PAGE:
Nomenclature of Complete Round* Action of Fuze Weight of Projectile as Fired (Pounds) Muzzle Velocity (Feet per Second)8.8 cm. Sprgr. Patr. L/4.5 (kz.) m. Zt. Z. S/30 (8.8 cm. fixed H.E. shell, with spring-wound mechanical time fuze)
Time (30 sec.)
2,6908.8 cm. Sprgr. Patr. L/4.5 (kz.) m. Zt. Z. S/30 Fg1 (8.8 cm. fixed H.E. shell, with inertia-operated mechanical time fuze)
Time (30 sec.)
2,6908.8 cm. Sprgr. Patr. L/4.5 (kz.) m. A.Z. 23/28 (8.8 cm. fixed H.E. shell, with percussion fuze)
Superquick or delay (0.11 sec.)
2,6908.8 cm. Pzgr. Patr. m. Bd. Z. (8.8 cm. fixed A.P.C. shell, with base-detonating fuze)
2,657*For an explanation of German abbreviations, see paragraph 72.
63. PREPARATION FOR FIRING.
a. Complete rounds, when they have been removed from their packing containers (par. 66), and their fuzes properly adjusted, are ready for firing.
b. Should it be necessary to fuze or unfuze projectiles, authorized personnel only will do this work. A spanner wrench labeled “A.Z. 23 and Zt. Z. S/30” should be used if available. The fuze setter for “A.Z. 23 and Zt. Z. S/30” may also be used to screw and unscrew fuzes.
c. Fuzes are adjusted for the desired action as described in paragraph 65.
64. DESCRIPTION OF ROUNDS.
a. General. The components of a complete round of German 88-mm ammunition are shown in figure 71. A comparison of the 88-mm armor-piercing and high-explosive complete rounds with a U.S. 90-mm high-explosive round is illustrated in figure 70. The double rotating band on the German 88-mm projectiles immediately distinguishes these from the U.S. round, as does the double 360-degree crimps of the cartridge case to the projectile. Markings and labels on shipping containers and crates (par. 66, figs. 77 and 78) serve as a means of identification. Further identification may be made by means of markings on the ammunition as described in subparagraph b, below, and is illustrated in figures 72 and 73.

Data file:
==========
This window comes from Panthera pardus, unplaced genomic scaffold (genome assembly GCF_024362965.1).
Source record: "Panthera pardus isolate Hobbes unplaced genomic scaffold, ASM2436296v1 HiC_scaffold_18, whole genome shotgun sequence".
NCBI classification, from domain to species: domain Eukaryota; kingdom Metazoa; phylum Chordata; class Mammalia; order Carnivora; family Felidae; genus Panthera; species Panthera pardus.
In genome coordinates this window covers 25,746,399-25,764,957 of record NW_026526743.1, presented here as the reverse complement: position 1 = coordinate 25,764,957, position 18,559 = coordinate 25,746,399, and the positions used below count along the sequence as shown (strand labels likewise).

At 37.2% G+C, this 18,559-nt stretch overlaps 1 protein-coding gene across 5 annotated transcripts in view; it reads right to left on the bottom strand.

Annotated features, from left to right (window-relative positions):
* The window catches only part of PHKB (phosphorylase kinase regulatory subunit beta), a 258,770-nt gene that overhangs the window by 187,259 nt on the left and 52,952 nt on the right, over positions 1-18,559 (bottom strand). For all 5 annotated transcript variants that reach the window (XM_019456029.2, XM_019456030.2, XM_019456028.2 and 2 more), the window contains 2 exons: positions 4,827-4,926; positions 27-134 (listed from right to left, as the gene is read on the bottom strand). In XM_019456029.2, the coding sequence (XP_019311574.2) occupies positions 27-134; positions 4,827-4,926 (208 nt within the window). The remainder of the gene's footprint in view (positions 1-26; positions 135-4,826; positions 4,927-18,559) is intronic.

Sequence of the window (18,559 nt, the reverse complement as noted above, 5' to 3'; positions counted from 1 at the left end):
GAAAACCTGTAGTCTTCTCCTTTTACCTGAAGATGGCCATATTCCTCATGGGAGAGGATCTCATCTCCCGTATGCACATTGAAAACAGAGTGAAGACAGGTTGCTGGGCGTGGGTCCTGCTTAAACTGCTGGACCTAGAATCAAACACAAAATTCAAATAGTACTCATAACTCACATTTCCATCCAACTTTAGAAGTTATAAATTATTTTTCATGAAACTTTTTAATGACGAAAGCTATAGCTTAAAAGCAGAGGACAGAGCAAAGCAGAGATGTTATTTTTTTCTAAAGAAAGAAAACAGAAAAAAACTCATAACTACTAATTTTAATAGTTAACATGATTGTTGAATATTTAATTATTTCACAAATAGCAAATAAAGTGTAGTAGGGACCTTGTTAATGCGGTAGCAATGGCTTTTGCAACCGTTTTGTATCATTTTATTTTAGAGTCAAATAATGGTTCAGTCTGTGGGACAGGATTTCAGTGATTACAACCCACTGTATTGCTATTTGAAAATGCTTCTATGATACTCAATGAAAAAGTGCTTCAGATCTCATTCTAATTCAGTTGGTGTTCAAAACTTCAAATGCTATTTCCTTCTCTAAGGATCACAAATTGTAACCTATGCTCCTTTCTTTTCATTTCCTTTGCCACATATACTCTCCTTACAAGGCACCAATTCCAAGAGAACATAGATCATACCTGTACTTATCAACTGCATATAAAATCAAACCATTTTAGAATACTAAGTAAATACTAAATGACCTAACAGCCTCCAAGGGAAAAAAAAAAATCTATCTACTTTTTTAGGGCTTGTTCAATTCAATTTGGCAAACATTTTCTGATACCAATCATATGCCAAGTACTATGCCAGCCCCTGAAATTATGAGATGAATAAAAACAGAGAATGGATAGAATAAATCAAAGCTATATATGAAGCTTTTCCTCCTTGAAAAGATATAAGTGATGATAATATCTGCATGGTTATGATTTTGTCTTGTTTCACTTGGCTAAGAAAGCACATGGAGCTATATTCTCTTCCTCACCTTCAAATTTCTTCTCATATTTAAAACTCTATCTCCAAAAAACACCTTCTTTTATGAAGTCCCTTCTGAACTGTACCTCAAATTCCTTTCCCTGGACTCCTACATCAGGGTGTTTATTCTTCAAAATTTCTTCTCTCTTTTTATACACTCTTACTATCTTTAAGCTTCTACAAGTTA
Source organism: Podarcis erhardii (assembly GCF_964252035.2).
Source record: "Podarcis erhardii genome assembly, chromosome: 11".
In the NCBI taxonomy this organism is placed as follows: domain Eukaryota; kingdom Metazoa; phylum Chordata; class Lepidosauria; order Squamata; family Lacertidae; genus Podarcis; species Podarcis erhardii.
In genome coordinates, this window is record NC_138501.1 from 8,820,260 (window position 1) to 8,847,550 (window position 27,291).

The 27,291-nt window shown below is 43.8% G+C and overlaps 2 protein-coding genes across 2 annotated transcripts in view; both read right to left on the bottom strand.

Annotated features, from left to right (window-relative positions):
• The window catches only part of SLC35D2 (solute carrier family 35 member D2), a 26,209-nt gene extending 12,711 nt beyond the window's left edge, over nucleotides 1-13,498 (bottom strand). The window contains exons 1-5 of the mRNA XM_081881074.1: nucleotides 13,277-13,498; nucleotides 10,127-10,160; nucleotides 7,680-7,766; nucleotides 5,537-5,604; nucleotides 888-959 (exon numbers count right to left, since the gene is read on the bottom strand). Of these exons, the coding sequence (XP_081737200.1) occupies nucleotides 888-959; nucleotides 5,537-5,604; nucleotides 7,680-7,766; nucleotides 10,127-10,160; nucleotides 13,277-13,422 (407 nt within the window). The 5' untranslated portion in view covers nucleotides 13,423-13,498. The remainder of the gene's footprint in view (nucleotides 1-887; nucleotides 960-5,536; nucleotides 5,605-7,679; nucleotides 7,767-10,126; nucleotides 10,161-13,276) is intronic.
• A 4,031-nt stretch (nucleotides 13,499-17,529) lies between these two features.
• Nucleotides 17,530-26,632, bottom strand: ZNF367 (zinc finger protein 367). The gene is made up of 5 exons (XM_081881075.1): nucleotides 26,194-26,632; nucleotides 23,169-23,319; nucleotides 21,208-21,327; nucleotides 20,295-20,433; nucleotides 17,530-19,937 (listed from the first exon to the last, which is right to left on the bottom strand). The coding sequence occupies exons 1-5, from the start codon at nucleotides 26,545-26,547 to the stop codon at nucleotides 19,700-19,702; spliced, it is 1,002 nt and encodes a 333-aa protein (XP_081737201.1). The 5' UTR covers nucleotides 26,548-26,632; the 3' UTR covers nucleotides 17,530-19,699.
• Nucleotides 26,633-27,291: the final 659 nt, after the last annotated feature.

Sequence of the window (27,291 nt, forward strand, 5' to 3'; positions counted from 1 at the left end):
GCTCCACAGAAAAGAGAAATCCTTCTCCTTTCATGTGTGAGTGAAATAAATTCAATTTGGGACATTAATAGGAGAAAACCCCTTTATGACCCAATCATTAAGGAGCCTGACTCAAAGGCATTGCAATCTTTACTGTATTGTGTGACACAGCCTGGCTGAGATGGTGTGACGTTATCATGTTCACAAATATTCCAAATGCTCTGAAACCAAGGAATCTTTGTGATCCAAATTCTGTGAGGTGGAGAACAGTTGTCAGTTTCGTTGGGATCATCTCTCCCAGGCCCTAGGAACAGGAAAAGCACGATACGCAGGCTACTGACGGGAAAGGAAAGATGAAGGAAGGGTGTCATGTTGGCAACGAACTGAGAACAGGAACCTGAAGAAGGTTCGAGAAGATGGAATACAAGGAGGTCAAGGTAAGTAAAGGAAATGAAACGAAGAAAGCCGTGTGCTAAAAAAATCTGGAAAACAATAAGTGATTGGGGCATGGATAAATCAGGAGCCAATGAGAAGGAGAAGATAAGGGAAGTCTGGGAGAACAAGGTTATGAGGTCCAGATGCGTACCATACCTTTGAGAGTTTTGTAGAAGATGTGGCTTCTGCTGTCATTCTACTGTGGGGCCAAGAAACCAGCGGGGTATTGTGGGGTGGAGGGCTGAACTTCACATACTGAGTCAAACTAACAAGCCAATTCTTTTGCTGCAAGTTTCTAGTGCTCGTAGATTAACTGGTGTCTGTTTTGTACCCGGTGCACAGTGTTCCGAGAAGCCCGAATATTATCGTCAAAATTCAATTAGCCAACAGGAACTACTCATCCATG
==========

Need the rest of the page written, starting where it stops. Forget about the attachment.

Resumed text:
Figure 71 — Components of German 88-mm High-explosive Complete Round
Figure 72 — German 88-mm Cartridge Case, Showing Stenciled Markings
Figure 73 — German 88-mm Cartridge Cases — Base End Views
(1) GENERAL. The following identification markings may be found on projectiles. These markings may vary, dependent upon the particular lots found in the field. German abbreviations and terminology, and their English equivalents are given in paragraph 72.
(2) ON THE PROJECTILE. Armor-piercing projectiles are painted black above the rotating bands; high-explosive projectiles are painted yellow. In addition, the following markings may be present:
(a) Weight-zone Marking (Gewichtsklasse). The weight-zone marking is a roman numeral in black. The numeral “III” generally indicates “standard” weight; no weight corrections in the firing tables are necessary in firing shells which are in weight-zone III.
(b) Shell Number. In the case of 88-mm shell, the number 28.
(c) Date of assembly and manufacturer’s initials or symbol.
(d) A number indicating type of high-explosive filler, for example: “1” indicates TNT; “2” indicates picric acid. Other number designations will be found in paragraph 72.
(e) Abbreviations denoting type of shell, for example:
1. Tp (Tropen), for the tropics.
2. Ub (Ubung), practice.
3. Nb (Nebel), smoke.
(3) ON THE SIDE OF THE CARTRIDGE CASE. Markings on the side wall of the cartridge case are shown in figure 72. Their English equivalents are given in Table II.
(4) ON THE BASE OF THE CARTRIDGE CASE. The principle marking for identification on the base of the cartridge case is the number “6347,” which appears on all the cartridge cases of the German 88-mm complete rounds. For other markings, see figure 73. It will be noted that the primer design marking is “C/12nA St.” The caliber and model of the gun may also appear on the base, for example, “8.8 cm. Flak. 18.”
TABLE II. MARKINGS ON SIDE OF CARTRIDGE CASE
German Marking English Equivalent2.700 kg. 2,700 kilogramsDigl. R.P.—8 (495-5, 4/2.75)
Diglycol powder, number (grain size)tgl. 41 P
Manufacturer, date, delivery numberLu. 14, 5.41 K.
Manufacturer, date, work markP.T. plus 25 C (in red)
Powder temperature (pulvertemperatur), plus 25 C
c. 8.8 cm. Sprgr. Patr. L/4.5 (kz.) m. Zt. Z. S/30 (8.8 cm. High-explosive Fixed Shell, with Spring-wound Mechanical Time Fuze).
(1) COMPLETE ROUND. This complete round, illustrated in figure 70, consists of cartridge case No. 6347, containing the primer and propelling charge, crimped to a high-explosive projectile which is fuzed with a 30-second spring-wound mechanical time fuze. It is identified as indicated in subparagraph b, above. The complete round weighs 31.69 pounds and is 36.69 inches in length. The maximum horizontal range is 16,200 yards, the vertical range being 32,500 feet. Muzzle velocity and weight of projectile are given in Table I. Packing of this round is described in paragraph 66.
(2) PROJECTILE. The two rotating bands on the projectile are fashioned from powdered iron impregnated with wax. The German high-explosive projectiles differ from those of U.S. manufacture, in that a base plug is screwed into the base. A lead gasket seals the base assembly against possible penetration of the hot gases of the exploded propellant. The German projectile has a square base and is 15.55 inches in length. The bursting charge consists of 2.19 pounds of TNT or 40/60 amatol.